Otherwise known as the cockney critic or Mr Happy Days, Jerry Mullan’s culinary journey has been as diverse as the countries he’s lived and cooked in, whether it was running Charity events at St Paul’s Cathedral or Hog roasts at Hampton Court, he’s always smiling. Currently, Head Chef of an award-winning West London gastropub, his influences and passion are irresistible whether on a plate or being read.
Today, he shares with the Havering Daily readers, his Pork Chops with a Sweet Potato Apple Sauce, Hasselback Potatoes, and White Wine Braised Pak Choi recipe.
The Intentional Pork Dish of Peace Serves 2
I don’t like to get into politics, there is always two sides to a story, and each side has supporters that believe they are right. So I just stick to the cooking, as you would think this would be much easier, but unfortunately, this is not always the case.
The humble pork chop, loved by so many worldwide, in fact, we now roughly consume 120 metric kilotons of this amazing animal each year. It has been a large part of many cultures diets for thousands of years. The origin of domesticated pork is a debate between China and America, as I said, I don’t like to get between people, so I created this beautiful stuffed pork chop dish. To celebrate both amazing continents, with two types of potato originating from America (that’s right guys, we never had the little gems first) and some beautiful Pak Choi from Southern China.
- 2 Decent size pork chops (each to their own)
- 1 Sweet potato
- 1 cooking apple
- 1/2 tbspn sugar
- 3 tbspn White wine vinegar
- 2 Pak Choi
- 1/2 tbsp garlic
- 1 tbsp marjoram
- 1/2 cup of white wine
- 4 medium size potatoes, anything but Maris pipers
- 1/2 tbspn garlic
- 1 tbspn oregano
- Drizzle of oil
- Pinch of Salt
- 175g Mixed pack of Mongetout and baby corn
Let’s start with the apple sauce
Wash the sweet potato well, keep the skin on, dice and put in a pan with 1/4 cup of water and 3 tbsp. of vinegar. Bring to the boil and cook for 5 minutes. Core and peel the apples, add these to the sweet potatoes and cook for a further 4 minutes. Give a little stir, pour in the sugar and cook for another 3 minutes. Then using a fork, slightly mash the potato and apple together, there shouldn’t be much liquid left, but if you need to, drain the excess liquid beforehand. There we go, we have the apple sauce done, happy days.
Onto the potatoes
These little bad boys are a Swedish tradition, called Hassleback, as that’s the name of the restaurant they were found in. Personally, I think they should have named it after the chef, but fair enough people. Packed with flavour throughout and perfectly crispy on the outside, these are an amazing addition to the plate and very easy to do. So start by placing the potato on the chopping board with two sticks or something flat handled either side, I use knives in mine.
Get a sharp knife, and from left to right make incisions about 1/4 cm apart, cut down until you reach your supports on either side. Once done all the way along, boil the kettle, and place the water, garlic and herbs into a pan along with the potatoes and cook for approximately 12 minutes.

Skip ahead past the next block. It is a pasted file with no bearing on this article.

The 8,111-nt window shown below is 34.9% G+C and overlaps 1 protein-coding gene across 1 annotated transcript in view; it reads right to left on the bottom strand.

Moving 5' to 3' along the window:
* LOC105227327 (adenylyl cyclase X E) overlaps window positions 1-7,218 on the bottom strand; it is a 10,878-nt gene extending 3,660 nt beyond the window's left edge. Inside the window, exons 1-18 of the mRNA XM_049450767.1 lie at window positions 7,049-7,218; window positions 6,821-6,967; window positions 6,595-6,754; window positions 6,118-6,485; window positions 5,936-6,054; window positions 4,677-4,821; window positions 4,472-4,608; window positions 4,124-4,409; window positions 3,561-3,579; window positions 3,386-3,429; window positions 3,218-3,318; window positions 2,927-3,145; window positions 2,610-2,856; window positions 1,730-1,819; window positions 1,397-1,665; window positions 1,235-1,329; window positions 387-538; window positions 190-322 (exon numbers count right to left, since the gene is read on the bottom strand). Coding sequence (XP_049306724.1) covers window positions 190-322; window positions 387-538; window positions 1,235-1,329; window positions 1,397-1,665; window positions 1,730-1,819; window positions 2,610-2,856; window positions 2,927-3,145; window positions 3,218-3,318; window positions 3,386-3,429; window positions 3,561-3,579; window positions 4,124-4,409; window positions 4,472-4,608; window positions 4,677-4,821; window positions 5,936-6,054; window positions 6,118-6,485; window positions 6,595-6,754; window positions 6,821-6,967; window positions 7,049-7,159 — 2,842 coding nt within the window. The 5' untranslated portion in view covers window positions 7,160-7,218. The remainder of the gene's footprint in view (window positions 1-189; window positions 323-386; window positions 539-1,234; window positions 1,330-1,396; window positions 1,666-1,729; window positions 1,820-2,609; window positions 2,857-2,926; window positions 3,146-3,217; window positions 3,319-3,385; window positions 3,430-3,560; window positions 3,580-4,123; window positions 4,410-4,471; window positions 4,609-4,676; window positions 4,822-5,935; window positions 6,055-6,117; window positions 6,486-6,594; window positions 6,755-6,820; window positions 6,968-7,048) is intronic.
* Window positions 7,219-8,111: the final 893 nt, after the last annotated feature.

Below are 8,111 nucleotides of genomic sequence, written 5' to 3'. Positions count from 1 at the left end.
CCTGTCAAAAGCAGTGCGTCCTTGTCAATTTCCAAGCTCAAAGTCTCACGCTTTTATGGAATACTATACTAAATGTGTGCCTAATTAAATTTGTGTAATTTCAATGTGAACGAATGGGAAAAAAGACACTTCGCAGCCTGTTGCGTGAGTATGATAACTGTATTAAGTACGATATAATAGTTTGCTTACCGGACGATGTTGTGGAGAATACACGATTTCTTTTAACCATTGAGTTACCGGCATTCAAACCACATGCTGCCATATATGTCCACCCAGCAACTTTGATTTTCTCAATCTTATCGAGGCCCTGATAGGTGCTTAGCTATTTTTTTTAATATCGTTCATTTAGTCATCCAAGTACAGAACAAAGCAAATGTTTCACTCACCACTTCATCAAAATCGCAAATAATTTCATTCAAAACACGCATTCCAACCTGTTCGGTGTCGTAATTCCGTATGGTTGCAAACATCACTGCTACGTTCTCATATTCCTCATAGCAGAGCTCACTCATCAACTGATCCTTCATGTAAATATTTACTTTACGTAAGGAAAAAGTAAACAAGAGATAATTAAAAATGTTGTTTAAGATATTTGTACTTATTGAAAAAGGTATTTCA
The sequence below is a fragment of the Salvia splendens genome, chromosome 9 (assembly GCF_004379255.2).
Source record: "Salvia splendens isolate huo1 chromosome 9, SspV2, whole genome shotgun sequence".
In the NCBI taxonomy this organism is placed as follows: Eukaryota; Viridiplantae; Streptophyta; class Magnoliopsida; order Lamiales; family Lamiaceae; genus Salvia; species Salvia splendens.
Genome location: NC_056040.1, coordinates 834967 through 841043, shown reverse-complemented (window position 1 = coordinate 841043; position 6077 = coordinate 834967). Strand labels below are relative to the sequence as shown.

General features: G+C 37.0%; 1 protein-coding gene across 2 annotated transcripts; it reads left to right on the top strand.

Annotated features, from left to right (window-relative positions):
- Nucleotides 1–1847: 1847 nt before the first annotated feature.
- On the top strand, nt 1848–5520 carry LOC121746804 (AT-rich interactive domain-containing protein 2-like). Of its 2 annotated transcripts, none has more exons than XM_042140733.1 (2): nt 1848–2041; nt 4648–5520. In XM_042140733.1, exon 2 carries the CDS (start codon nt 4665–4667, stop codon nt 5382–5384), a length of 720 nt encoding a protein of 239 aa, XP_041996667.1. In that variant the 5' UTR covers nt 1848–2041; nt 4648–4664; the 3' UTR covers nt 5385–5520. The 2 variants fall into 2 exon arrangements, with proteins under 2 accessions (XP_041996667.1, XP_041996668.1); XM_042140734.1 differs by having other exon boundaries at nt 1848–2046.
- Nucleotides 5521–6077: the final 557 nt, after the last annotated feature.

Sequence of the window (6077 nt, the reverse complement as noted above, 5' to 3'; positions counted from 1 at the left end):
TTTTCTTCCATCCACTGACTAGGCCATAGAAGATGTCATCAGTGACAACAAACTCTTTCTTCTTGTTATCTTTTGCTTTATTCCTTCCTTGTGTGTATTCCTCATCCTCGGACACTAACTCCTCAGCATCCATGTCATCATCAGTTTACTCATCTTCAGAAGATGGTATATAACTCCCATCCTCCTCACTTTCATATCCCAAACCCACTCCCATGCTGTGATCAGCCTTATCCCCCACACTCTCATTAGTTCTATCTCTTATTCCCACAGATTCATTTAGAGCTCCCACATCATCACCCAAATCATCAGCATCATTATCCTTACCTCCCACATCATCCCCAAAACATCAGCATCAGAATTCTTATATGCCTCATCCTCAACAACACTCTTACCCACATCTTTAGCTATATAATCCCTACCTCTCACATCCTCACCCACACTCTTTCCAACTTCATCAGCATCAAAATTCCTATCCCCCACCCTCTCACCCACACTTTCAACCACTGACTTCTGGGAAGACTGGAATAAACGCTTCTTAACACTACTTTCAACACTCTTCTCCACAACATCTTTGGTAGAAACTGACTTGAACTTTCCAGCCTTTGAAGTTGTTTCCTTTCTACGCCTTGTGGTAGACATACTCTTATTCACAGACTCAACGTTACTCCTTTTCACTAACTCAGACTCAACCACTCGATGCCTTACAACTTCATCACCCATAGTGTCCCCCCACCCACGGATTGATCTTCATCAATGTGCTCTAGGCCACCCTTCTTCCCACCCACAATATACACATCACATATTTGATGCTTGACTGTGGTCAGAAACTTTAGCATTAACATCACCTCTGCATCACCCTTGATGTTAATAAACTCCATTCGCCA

Drain and place in an oven tray, drizzle a slight bit of oil (of your choice) and a little pinch of salt, just to make it extra crispy, and cook in a preheated oven on gas mark 7 for 25 minutes.
Jump onto the pork, from the opposite side of the rind, make an incision on the side with a knife halfway down. Then carefully, and please do be careful with this as you can’t see the blade, push the knife all the way in until you hit the rind, move it left and right a few centimetres. There we have our own little kangaroo pouch, great effort. Open the pouch up a little and with a spoon, or a piping bag if you have one laying around, fill the pouch with your super sexy apple sauce. Now, we want to just sear the meat in a hot pan, only about 40 seconds each side, and then on the side of the rind, just hold and cook for about a minute, then put on a pan and cook in the oven with the potatoes for approximately 13-16 minutes, depending on the size if of the chop.
Next, the Pak Choi, it’s a very easy way to cook it, but the flavour of the white wine is still there in every bite. First and foremost grab a tray, which is dipped, as we don’t want it going all over the place. Pour in the white wine, cut the Pak Choi in fours and sprinkle the marjoram and garlic over the top and cover in foil. Place in the middle of the oven for 15 minutes. Ideally, if you have this ready just before the pork, it can all go in together. I went for a bit of baby corn and Mangetout on this, so get Rodney to boil the kettle again, and get in a pan and cook for 8 minutes.
Plate as pictured and there we go, hopefully the dish to bring two amazing cultures together.
Why not really push the boat out, using my delicious kale ash recipe on top, it gives an amazing earthy flavour and looks amazing against the whiteness of the pork.
Happy days guys and there we have it ladies and gentlemen, hope you enjoy. I cannot wait to see all of your versions guys!